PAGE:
|Tomas Kaberle is bundled up at the Leafs' outdoor skate on Tuesday. (Sun Media/Craig Robertson)
Attention, all you Tomas Kaberle suitors.
Maple Leafs general manager Brian Burke has set his asking price for any interested parties seeking to pry the veteran puck-moving defenceman out of Toronto.
And it's high. Very high.
In Burke's opinion, any package for Kaberle would have to include, at the very least:
1. "A first-round draft pick."
2. "A guy who could step in and play for our team right now."
3. "A (highly-regarded) prospect."
Said Burke today: "It would have to be a package like I paid to Edmonton for Chris Pronger."
As the general manager of the Anaheim Ducks at the time, Burke paid a hefty price to land Pronger back on July 3, 2006.
In order to obtain the all-star blue liner, Burke gave up forward Joffrey Lupul, who was coming off a 28-goal season with the Ducks; forward Ladislav Smid, the ninth overall pick in the 2004 entry draft: a first-round pick in 2007; and first- and second-round picks in 2008.
In other words, Burke really means it when he says he would have to be "blown away" by an offer in order to pull the trigger on any deal involving Kaberle, who hopes to be back in the Maple Leaf lineup Saturday against the Ottawa Senators after recovering from a fractured right hand.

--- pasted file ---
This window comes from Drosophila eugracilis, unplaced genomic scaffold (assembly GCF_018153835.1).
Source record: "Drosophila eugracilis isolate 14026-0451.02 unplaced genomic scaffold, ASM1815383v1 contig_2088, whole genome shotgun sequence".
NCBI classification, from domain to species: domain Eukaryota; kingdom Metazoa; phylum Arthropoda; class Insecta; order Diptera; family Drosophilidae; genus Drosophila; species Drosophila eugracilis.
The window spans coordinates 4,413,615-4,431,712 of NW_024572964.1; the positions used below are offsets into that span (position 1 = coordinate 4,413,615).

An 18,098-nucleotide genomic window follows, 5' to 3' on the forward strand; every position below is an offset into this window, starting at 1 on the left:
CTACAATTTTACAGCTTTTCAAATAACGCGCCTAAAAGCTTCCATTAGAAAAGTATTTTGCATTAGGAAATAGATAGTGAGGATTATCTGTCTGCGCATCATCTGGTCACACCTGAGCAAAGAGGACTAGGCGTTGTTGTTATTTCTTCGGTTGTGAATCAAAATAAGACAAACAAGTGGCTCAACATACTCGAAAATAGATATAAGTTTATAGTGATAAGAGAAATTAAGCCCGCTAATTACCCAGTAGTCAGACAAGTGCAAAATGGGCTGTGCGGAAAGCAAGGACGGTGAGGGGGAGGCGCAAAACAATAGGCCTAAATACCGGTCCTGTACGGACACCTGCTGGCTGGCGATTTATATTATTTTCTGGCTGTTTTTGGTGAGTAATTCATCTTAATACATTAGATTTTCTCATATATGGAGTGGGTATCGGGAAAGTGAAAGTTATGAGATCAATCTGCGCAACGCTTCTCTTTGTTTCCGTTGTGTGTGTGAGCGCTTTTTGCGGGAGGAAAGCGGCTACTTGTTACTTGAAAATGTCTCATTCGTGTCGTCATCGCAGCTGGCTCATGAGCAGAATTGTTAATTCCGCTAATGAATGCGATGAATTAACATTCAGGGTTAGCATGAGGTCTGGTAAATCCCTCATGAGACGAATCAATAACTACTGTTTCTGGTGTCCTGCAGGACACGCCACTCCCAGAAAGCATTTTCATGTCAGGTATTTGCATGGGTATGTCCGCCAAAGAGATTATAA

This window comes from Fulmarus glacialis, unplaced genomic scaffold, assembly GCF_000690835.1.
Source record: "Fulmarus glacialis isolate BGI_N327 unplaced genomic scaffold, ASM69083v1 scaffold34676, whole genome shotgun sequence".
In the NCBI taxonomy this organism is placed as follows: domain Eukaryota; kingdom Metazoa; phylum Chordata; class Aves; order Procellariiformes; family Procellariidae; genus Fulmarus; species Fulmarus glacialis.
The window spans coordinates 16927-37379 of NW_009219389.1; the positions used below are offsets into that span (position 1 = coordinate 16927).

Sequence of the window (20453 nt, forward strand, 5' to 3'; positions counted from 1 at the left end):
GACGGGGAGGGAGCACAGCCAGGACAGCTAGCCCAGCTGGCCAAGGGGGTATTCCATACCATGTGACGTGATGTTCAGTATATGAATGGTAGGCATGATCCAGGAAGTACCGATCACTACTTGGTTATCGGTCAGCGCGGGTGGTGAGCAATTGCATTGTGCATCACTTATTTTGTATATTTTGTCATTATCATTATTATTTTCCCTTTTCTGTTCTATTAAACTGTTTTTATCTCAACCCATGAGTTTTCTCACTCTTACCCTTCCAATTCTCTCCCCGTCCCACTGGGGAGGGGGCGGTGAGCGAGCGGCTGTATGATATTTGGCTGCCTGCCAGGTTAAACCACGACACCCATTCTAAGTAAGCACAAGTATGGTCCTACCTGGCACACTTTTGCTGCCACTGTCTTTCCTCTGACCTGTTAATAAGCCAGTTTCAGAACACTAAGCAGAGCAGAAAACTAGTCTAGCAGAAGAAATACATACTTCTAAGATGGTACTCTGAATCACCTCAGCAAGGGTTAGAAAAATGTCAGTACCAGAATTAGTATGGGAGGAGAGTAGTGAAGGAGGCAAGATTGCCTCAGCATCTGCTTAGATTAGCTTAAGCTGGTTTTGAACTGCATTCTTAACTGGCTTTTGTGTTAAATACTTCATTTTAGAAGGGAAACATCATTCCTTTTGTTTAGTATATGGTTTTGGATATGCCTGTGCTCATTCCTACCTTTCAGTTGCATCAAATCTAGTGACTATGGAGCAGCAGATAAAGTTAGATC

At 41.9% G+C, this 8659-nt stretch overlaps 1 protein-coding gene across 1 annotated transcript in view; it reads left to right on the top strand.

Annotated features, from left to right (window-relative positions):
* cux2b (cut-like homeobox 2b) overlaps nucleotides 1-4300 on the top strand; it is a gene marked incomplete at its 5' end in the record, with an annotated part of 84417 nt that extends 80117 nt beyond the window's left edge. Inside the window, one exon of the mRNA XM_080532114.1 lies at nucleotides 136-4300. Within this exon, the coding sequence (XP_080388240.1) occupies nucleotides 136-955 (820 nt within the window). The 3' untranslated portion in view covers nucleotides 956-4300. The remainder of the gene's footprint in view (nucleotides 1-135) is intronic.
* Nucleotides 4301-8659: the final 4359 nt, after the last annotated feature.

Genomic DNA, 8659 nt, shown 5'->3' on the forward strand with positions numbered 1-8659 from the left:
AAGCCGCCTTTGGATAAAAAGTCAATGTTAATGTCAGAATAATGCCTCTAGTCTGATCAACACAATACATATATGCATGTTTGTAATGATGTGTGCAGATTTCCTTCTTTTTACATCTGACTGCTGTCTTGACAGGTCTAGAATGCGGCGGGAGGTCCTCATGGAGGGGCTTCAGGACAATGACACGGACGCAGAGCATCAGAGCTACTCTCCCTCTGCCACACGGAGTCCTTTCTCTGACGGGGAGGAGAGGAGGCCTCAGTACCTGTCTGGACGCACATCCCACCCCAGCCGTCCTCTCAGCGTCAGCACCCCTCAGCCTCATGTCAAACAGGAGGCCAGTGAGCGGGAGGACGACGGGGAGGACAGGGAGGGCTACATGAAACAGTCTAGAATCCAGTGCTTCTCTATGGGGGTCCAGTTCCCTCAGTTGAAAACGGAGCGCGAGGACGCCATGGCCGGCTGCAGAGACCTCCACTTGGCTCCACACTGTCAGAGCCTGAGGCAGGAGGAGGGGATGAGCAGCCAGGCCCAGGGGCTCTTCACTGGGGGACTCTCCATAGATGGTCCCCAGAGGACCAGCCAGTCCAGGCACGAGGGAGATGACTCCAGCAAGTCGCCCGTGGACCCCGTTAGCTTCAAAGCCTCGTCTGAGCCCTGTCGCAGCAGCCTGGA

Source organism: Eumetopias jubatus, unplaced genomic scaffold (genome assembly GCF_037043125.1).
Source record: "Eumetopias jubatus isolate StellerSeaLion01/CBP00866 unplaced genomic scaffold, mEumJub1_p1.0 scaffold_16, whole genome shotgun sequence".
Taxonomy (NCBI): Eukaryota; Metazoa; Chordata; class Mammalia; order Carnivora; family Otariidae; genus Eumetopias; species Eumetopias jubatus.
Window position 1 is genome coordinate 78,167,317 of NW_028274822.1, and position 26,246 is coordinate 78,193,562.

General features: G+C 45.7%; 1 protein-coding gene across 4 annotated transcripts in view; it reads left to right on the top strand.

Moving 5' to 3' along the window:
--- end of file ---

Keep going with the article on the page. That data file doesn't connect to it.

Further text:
"Tomas Kaberle wants to be a Toronto Maple Leaf," Burke said. "I've said all along that I would honour the no-trade deals guys have. Just because the GM has changed doesn't mean I should go back on John Ferguson's word (to Kaberle)."
Ferguson was the GM who gave Kaberle, among others, the no-trade clause in his contract.
Unless Burke gets overwhelmed by a package similar to the Pronger one, Kaberle is expected to remain a Leaf. Keep in mind that, in the event the Leafs do not reach the post-season, Kaberle's no-trade clause becomes moot from the June entry draft through Aug. 15, a seven-week window in which the team does not need the player's approval in order to move him.
A year ago, then-GM Cliff Fletcher had a deal in place with the Philadelphia Flyers that would have netted him forward Jeff Carter and a first-round pick. But any potential trade was scuttled when Kaberle refused to waive his no-trade clause.
Kaberle's annual salary of $4.25 million US makes him a relative bargain for a puck-moving defenceman, meaning Burke would have no problem leaving him on the roster moving forward.